What action can we take? Stonewall has discussed the work that schools could do, and there are a number of steps that they can take to prevent cyber-bullying and to support young people, whether gay or straight, particularly those who might suffer from mental health problems as a result of such bullying. It is important to promote clear policies on tackling bullying of all sorts, and to specify the need to tackle homophobic bullying in the classroom and beyond. Those policies should make clear both what cyber-bullying is and that cyber-bullying of school pupils is against school rules, regardless of where it takes place. That would go a long way towards sorting this out.
We must prosecute abusers. The Communications Act 2003 clearly says that it is illegal to send messages that are grossly offensive, indecent or menacing in character. I welcome the fact that the Crown Prosecution Service brought more than 2,000 prosecutions in 2012, but I want to know the true extent of the problem, because many people do not come forward and report their experiences.
The examples that I have given show the extremes of what might happen to someone who is subjected to cyber-bullying, and being constantly harangued in one’s own home via the computer or via one’s own phone has led some people to take their life, which is awful. The impact can be equally bad for young people’s mental health, and it can result in their confidence being attacked. In some cases, it can mean complete social exclusion, which needs to be addressed.
We need a change in social attitudes. As technology has changed and improved significantly so, I fear, has our tendency to accept the bad aspects that come with it. Too often we accept that harassment or intimidating comments are part of being on Twitter or Facebook, and too often we hear people stating, “Well, it’s what happens.” Why should we accept that? I am not talking about free speech or robust debate—we all accept that, and we all get those messages—as there is a difference between robust debate and intimidating language that makes people fearful. If we do not deal with this, we will dissuade victims from coming forward, stripping them of the confidence that there is help available to deal with it.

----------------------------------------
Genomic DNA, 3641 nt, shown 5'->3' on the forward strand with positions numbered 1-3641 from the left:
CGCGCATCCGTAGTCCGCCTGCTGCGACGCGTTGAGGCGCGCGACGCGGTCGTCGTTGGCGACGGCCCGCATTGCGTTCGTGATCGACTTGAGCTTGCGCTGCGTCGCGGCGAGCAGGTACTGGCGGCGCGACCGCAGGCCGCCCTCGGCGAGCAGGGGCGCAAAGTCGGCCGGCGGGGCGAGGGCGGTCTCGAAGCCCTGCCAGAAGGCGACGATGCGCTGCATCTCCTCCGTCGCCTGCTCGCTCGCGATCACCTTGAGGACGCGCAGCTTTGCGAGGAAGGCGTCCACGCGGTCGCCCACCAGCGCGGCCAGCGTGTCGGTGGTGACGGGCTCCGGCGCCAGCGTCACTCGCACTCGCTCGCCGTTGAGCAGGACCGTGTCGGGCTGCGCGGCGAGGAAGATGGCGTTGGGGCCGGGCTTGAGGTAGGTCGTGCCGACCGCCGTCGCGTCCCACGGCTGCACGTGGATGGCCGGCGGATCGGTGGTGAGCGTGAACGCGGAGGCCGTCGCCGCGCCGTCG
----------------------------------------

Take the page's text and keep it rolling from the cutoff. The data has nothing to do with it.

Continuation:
I want to refer to—how can I put it?—the local difficulty that I had in Strangers bar a few months ago. After that incident I received all sorts of e-mails, some positive and some rather negative, including one that was incredibly threatening. Someone said that they thought I had not been attacked enough, and they looked forward to the day the IRA re-formed and bombed my party. That sort of behaviour is completely unacceptable. The people who work in my office should not be subjected to such comments. They were frightened when opening the post, because that message had set such an awful example. As a responsible employer, I felt that it was right for me to report it to the police, but I was quite surprised by the criticism I received from some members of the public who basically said, “You have to grow up, because that is just what happens on Twitter and Facebook.”
The point I am trying to make is that if we as individuals do not stand up to such comments, how can we expect people who are being victimised in their schools and workplaces to do so? We need to change attitudes so that we can then change the culture. We need to say that it is frankly not on for people to be subjected to that, for the sake of those victims who have made the ultimate sacrifice and taken their lives as a result of bullying. Let us use the laws we have so that we enjoy the benefits and opportunities that technology can provide.